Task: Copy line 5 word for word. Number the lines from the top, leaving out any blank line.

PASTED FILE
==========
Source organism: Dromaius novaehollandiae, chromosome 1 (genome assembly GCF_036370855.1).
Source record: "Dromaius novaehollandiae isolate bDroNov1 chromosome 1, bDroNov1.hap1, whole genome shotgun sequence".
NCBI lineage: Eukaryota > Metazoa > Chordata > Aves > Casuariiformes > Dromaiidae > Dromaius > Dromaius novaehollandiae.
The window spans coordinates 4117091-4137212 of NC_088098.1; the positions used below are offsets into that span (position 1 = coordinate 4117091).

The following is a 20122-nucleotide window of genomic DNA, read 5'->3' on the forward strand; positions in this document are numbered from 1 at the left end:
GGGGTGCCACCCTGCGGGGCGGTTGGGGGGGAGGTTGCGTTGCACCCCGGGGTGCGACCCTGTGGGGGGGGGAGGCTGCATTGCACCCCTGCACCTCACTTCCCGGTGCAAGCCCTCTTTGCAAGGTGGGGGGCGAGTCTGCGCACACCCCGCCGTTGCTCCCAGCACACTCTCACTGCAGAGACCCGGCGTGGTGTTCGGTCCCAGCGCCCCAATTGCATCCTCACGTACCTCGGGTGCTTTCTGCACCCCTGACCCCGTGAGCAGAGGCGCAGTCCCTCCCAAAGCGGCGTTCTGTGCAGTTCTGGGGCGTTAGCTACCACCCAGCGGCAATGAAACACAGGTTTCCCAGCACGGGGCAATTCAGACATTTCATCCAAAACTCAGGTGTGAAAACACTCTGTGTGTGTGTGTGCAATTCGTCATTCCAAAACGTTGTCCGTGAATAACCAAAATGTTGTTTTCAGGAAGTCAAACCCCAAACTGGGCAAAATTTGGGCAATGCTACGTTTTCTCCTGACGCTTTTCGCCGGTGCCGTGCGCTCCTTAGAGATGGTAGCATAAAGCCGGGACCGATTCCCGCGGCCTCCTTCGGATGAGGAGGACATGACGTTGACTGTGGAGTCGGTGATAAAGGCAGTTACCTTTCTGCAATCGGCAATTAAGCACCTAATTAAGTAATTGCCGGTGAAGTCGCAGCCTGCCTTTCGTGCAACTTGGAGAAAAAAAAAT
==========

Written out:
The following is a 20122-nucleotide window of genomic DNA, read 5'->3' on the forward strand; positions in this document are numbered from 1 at the left end: